Adult Idiopathic Scoliosis

Once skeletal maturity or growth is completed, a patient with adolescent idiopathic scoliosis is now said to have adult idiopathic scoliosis. The distinction is important for while a patient with Adult Idiopathic Scoliosis may still need treatment for progression, pain is a much more common indication for treatment. Normal degenerative changes of the spine may be accelerated by curvature and the patient with adult idiopathic scoliosis may be at higher risk for skeletal pain or extremity pain due to nerve compression. If treated, adult idiopathic scoliosis should never lead to neurologic (paralysis) or cardiopulmonary (heart or lung failure) deterioration.

The goal of treatment in patients with adolescent idiopathic scoliosis is to prevent the curve from progressing past 40 degrees. The importance of the 40 degree mark is that bracing becomes ineffective at this curvature for mechanical reasons. Of secondary importance though is the statistical finding that in adults, curves less than 40 degrees rarely progress and when they reach 50 degrees, they may increase at mean rate of 1degree/year. Studies have also shown that at 60 degrees, pulmonary function (breathing health) may deteriorate and at 100 degrees, severe cardiopulmonary dysfunction is seen. The orthopedic spine surgeon will commonly use these curve measurements as parameters for treatment.

Evaluation of the adult with scoliosis always starts with a careful history and physical examination. Documentation of pain location and duration are critical for individualizing treatment. A patient with a gray area curve measuring 49 degrees may be complaining of radiculopathy or nerve pain in the leg or arm which may be amenable to local treatments such as steroid blocks. In these cases, treatment of the curve may take on secondary importance. The physical examination may reveal decompensation of the trunk. As the spine ages, it becomes less flexible. Compensatory curves in a child may not be able to balance the curves as that child becomes an adult leading to decompensation or imbalance of the head relative to the pelvis. For example the patient may find herself leaning to the left or right or leaning forward when standing or walking. Decompensation can cause pain due to the fatiguing of muscle as it attempts to “right” the imbalanced spine (for further discussion, see Flatback section.)

Scoliosis x-rays in the standing position are critical in evaluating the patient. Size, location, and balance of the curves help determine the best treatment for the individual. CT and MRI scans sometimes are necessary to better evaluate points of nerve compression. If pain is the major complaint by the patient, treatment similar to patients with non-scoliotic spine pain may be attempted. These consist of anti-inflammatory medications, physical therapy, professional spinal manipulation, steroid blocks, and cardiopulmonary rehabilitation. A course of bracing may be helpful to alleviate symptoms temporarily, although it should be kept in mind that all bracing tends to produce muscle weakness from disuse atrophy. Antidepressant medications have been shown in select individuals to allow the more effective implementation of conservative measures through behavioral mediated pain reduction. Surgery is reserved for progressive curves over 50 degrees or painful curves refractory to conservative treatment. Cosmesis is a rare indication for surgery due to the unpredictability of esthetic results.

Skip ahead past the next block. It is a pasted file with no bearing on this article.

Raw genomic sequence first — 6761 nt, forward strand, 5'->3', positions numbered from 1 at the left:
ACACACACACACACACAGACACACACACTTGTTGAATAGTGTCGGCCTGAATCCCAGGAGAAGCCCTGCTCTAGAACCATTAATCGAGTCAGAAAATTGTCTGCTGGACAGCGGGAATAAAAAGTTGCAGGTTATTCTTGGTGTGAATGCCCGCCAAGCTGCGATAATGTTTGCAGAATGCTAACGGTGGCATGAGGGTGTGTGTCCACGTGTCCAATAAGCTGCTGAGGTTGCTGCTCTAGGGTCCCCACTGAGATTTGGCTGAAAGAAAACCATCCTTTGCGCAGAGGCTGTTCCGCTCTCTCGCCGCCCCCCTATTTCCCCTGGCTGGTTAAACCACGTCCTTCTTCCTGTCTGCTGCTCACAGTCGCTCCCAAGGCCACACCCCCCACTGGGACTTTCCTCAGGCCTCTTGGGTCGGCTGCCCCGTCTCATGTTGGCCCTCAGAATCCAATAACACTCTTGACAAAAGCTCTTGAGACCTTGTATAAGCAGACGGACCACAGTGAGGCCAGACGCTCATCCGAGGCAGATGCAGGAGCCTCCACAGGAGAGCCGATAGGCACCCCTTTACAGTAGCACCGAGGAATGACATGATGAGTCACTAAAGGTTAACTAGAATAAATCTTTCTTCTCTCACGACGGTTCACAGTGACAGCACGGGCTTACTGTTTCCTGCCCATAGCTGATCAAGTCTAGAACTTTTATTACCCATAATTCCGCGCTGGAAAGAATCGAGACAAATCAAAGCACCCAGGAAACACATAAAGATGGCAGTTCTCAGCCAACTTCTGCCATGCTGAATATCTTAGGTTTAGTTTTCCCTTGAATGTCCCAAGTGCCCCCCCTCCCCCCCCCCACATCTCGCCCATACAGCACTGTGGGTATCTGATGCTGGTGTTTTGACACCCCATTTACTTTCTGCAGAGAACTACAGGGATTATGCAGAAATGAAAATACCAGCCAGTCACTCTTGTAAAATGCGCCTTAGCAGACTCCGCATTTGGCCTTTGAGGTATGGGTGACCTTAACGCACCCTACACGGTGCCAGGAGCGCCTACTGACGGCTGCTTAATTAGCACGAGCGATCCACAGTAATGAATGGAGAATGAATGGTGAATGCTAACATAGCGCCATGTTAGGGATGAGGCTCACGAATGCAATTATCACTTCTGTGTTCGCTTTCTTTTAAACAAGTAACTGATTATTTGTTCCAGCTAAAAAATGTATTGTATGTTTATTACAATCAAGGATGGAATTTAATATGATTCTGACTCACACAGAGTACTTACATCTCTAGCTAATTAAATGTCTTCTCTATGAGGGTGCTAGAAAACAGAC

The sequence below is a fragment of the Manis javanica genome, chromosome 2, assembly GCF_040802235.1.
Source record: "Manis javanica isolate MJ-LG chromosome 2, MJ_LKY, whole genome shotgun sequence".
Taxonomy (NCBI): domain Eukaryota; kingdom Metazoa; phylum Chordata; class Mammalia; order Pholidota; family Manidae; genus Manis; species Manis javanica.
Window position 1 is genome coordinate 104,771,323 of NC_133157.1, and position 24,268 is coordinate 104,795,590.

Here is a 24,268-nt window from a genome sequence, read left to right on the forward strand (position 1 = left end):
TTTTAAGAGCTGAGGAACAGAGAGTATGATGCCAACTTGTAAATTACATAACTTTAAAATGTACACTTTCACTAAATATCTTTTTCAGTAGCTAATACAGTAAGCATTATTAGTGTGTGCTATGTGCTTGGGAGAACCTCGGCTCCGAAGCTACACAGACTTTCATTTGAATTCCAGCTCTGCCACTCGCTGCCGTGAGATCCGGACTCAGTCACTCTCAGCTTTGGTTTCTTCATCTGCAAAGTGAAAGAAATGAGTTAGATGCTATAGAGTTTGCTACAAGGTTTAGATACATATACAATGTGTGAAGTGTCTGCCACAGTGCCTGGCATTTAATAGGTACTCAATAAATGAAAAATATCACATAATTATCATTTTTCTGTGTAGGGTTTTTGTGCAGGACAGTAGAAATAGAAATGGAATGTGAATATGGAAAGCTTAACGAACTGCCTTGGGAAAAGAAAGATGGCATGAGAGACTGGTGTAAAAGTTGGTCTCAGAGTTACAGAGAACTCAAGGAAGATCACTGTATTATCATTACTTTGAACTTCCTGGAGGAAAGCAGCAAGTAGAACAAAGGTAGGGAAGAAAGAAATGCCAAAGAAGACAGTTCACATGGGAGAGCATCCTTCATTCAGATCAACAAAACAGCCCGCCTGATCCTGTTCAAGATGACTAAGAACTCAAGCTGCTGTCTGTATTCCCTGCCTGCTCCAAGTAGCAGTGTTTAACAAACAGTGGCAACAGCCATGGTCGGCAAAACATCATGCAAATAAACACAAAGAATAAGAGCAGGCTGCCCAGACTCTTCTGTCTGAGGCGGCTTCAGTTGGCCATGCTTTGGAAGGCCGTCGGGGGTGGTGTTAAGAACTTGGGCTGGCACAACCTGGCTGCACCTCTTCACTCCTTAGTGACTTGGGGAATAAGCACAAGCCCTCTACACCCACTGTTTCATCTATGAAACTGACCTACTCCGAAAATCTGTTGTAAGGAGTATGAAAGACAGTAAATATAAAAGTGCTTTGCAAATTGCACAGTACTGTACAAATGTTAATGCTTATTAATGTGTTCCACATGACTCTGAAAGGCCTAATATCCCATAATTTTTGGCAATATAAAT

SCOLIOSIS1A patient should understand the risks/benefits of any surgical procedure and surgical decision-making should be individualized to the patient. Expected results should include 70-95% pain reduction although the frequency of painful intervals may not change. Curves can routinely be corrected to 40% of there original size, but the surgical goal should more importantly be viewed as producing a fused spine that leaves the patient balanced (for a complete discussion of the importance of balance in spinal fusion surgery see spinal balance).

Surgical strategy will depend on the location of the curve, the size of the curve, whether the patient presents with or without a balanced spine, and whether spine pain or nerve root compression are the presenting complaints. In general, thoracic curves that are stiff, unbalanced or greater than 60 degrees will require an anterior disc removal and fusion, followed by a posterior fusion with instrumentation. Almost complete correction of the curves can be achieved by the use of thoracic pedicle screws. See examples of Scoliosis cases Dr. Pashman has perfomed. Commonly, the anterior surgery can be accomplished by thoracoscopic, or video assisted techniques. In limited cases, anterior only fusion with instrumentation can be attempted. Smaller, balanced thoracic curves with associated flexible compensatory lumbar curves can be approached posteriorly with fusion and instrumentation.

To view video of pedicle screw insertion, click on the picture below. This is video of a surgical procedure, and may not be suitable for all audiences